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Maine fire department cited for 5 violations after fatal fire

Maine Department of Labor investigators didn’t state whether any of the problems contributed to Capt. Joel Barnes’ line-of-duty death in March

By Kyle Stucker
Foster’s Daily Democrat

BERWICK, Maine — The town’s Fire Department was cited with five labor violations due to issues discovered during the investigation into Capt. Joel Barnes’ line-of-duty death in March.

Maine Department of Labor investigators don’t state in their official report whether any of the problems contributed to Barnes’ death on March 1.

Berwick Town Manager Steve Eldridge denied such a connection in a statement he released Friday.

“The findings in the Department of Labor report (were) not contributing factors in Capt. Barnes death,” Eldridge wrote. “When there are events like what occurred on March 1, 2019, all public safety personnel react and use their training to save lives and property.”

Barnes, 32, died while fighting a fire at 10 Bell St. on the morning of March 1. The state fire marshal has said improperly discarded smoking materials caused the fire, which injured four other firefighters.

Officials have said Barnes died while sacrificing himself to save another firefighter, throwing his own body atop his colleague to shield him as they encountered a wall of flames on the apartment building’s third floor.

The labor violations, as outlined in a report released by the Department of Labor, were the result of a March 5 inspection at 10 Bell St. Investigators sent the report to Berwick on May 21, according to the report.

Investigators issued three of the violations because of actions involving the incident commander at the fire scene, according to the report.

One of those violations states the incident commander “did not evaluate the risk to employee’s safety by performing a 360-degree size up before entry into the building.”

Another states firefighter rescue was delayed because the incident commander didn’t initiate the department’s accountability system at the beginning of the operation.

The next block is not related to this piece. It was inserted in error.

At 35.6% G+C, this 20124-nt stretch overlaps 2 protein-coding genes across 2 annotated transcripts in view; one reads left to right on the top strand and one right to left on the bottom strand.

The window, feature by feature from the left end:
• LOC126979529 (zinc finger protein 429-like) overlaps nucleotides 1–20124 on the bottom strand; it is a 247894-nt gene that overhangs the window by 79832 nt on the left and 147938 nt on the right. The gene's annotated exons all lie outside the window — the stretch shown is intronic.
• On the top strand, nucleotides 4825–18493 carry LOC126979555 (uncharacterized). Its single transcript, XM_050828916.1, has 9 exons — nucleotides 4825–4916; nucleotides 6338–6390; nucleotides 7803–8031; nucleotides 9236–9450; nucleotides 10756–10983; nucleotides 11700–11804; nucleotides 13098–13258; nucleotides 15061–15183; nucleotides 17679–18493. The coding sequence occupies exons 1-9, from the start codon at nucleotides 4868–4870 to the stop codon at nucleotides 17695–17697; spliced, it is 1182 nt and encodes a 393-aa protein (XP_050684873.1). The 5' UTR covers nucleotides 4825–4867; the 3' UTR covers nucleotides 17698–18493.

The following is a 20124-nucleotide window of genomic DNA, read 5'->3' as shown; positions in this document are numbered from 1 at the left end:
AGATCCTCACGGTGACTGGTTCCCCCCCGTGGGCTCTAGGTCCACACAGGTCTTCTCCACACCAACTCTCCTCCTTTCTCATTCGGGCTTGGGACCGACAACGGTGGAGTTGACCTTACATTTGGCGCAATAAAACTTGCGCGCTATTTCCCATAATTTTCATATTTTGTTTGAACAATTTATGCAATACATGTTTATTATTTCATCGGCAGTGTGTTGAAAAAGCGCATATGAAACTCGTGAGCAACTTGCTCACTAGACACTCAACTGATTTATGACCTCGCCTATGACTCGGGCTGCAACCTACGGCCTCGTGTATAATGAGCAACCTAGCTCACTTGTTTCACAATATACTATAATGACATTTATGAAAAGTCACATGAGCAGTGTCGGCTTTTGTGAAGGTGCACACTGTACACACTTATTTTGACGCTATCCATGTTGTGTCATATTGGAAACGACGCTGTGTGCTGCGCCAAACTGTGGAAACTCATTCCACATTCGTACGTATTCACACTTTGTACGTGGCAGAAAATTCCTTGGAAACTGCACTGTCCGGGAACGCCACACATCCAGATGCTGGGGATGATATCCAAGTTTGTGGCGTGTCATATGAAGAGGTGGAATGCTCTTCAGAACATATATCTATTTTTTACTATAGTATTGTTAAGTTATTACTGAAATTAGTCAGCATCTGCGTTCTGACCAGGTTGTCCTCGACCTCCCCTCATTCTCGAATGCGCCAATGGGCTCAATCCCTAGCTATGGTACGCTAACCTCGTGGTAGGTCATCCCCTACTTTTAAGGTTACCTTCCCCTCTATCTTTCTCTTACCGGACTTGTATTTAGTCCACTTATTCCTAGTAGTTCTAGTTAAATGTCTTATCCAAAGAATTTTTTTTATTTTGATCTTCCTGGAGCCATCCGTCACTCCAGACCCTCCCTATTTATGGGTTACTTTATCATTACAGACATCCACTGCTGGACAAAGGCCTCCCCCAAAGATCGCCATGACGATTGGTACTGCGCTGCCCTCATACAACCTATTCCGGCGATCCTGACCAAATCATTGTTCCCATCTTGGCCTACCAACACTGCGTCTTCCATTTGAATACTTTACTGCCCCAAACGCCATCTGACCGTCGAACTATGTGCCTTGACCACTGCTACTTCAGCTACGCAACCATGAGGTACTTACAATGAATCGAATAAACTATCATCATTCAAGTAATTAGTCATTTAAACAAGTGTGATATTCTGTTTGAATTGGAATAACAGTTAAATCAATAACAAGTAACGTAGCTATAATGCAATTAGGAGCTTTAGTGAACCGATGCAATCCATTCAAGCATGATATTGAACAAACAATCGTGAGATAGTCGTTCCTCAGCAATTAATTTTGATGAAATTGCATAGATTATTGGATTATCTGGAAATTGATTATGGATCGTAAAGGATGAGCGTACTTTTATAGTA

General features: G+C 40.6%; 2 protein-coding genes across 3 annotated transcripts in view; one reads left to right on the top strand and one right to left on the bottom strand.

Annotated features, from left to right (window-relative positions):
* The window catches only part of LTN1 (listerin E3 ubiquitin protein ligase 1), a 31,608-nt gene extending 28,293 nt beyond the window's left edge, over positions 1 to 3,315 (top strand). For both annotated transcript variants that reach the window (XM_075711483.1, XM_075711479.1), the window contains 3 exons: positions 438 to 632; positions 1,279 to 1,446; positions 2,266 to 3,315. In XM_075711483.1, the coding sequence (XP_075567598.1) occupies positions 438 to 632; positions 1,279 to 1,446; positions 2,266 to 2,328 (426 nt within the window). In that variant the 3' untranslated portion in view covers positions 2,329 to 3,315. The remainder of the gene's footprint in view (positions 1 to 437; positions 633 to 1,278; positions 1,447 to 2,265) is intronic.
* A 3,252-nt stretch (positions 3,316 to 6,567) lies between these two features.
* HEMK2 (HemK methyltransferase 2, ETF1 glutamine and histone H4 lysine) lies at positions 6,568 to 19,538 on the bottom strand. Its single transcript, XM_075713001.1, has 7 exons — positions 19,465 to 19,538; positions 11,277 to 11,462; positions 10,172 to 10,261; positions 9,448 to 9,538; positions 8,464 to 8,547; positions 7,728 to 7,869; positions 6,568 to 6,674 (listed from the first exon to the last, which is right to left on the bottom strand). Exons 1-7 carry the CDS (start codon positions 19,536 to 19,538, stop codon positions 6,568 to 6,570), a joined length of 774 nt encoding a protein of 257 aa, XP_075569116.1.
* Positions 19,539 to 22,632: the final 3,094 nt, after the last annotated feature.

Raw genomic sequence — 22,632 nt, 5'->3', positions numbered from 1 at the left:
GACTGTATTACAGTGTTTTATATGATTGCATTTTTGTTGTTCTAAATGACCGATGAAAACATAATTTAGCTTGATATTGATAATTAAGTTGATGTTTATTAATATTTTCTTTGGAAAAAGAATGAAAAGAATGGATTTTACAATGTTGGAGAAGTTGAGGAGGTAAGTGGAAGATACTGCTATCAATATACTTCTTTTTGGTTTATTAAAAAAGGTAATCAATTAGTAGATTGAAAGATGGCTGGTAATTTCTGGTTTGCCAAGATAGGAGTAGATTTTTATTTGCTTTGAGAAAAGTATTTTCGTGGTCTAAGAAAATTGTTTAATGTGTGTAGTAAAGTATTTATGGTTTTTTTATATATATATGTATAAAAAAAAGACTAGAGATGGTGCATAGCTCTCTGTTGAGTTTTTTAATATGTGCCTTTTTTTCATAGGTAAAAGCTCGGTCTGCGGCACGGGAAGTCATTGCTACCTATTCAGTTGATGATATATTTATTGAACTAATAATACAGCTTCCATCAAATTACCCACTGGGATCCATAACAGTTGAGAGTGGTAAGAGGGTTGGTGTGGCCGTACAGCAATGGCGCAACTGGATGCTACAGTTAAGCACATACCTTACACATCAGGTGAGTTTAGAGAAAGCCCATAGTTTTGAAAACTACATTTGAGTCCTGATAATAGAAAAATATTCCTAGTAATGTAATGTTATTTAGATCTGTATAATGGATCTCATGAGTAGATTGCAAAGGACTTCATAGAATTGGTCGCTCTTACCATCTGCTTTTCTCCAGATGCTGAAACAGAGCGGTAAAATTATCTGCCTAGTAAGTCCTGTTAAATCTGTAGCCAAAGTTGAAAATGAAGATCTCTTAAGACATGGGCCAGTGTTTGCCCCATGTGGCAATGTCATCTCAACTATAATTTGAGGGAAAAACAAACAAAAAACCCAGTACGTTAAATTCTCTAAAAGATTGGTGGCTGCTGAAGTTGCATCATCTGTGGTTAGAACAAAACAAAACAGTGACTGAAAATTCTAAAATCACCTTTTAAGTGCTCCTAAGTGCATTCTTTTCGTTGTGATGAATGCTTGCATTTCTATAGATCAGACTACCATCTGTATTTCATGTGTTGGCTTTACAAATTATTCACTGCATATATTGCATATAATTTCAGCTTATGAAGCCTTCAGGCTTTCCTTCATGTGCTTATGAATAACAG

Another states the incident commander failed to “establish a line of communications which allowed all responding units (police, fire and EMS) to be able to communicate with each other as agencies arrived on scene and during known victim rescue.”

According to a WMTW report, Barnes was the first firefighter to arrive on scene and served as the initial incident commander as he ran into the building shortly after learning a person was trapped inside.

The two other violations related to Berwick’s self-contained air tanks, according to the Department of Labor report. Investigators found multiple tanks were beyond the manufacturer’s recommended lifespan, and that the tanks and associated face pieces weren’t inspected weekly.

The five violations originally included a penalty of $3,500 and abatement deadline of June 24.

Eldridge and Maine Department of Labor spokesperson Jessica Picard confirmed Friday that Berwick has resolved the issues outlined in the violations.

“Berwick and the Berwick Fire Department take the report from the Maine Department of Labor very seriously and have corrected all the issues that were identified,” Eldridge wrote in his statement.

According to Picard, Berwick paid reduced total of $350 in fines while resolving the citations.

“The employer chose to have a penalty discussion and show documentation that all hazards had been abated,” Picard wrote in an email. “When this happens the Department of Labor will often reduce fines up to 90%.”

Eldridge wrote in his statement that Berwick officials are “committed to doing everything we can to keep our first responders safe.” In doing so, Eldridge noted the Berwick Fire Department has received the Safety and Health Award for Public Employers for their safety achievement program over several years.

Berwick Fire Chief Dennis Plante couldn’t be immediately reached for comment for this story.

Eldridge described Barnes as a hero in his statement.

“He arrived at the scene of a house that was engulfed in flames,” Eldridge wrote. “Believing that residents were inside, Capt. Barnes entered the building. He died saving the life of a fellow firefighter that day.”

Barnes, an Old Orchard Beach native, began his career with that town’s fire department in 2006. Barnes began working for the Berwick Fire Department in 2016 after time spent working for departments in Horry County, S.C., and in the Maine communities of South Berwick, York, and Acton.

Friends and colleagues have described Barnes as a “big friendly guy,” a firefighter who “always gave 100 percent” and someone who “always had a smile on his face and a willingness to do the job.”

In a statement shortly after Barnes’ death and during Barnes’ funeral, family members said Joel always wanted to be a firefighter.

“He died doing the job he loved, helping his brother firefighters,” the Barnes family wrote in the statement. “Joel died a hero, and while nothing can ease the tremendous sense of loss and grief that we are now feeling, we are proud that his final actions were selfless.”

No charges have been filed as a result of the March 1 fire.

According to Eldridge, Berwick has contacted the National Institute for Occupational Safety and Health to conduct a third-party investigation into the March 1 fire “so all public safety personnel can learn from this incident.”


©2019 the Foster’s Daily Democrat (Dover, N.H.)

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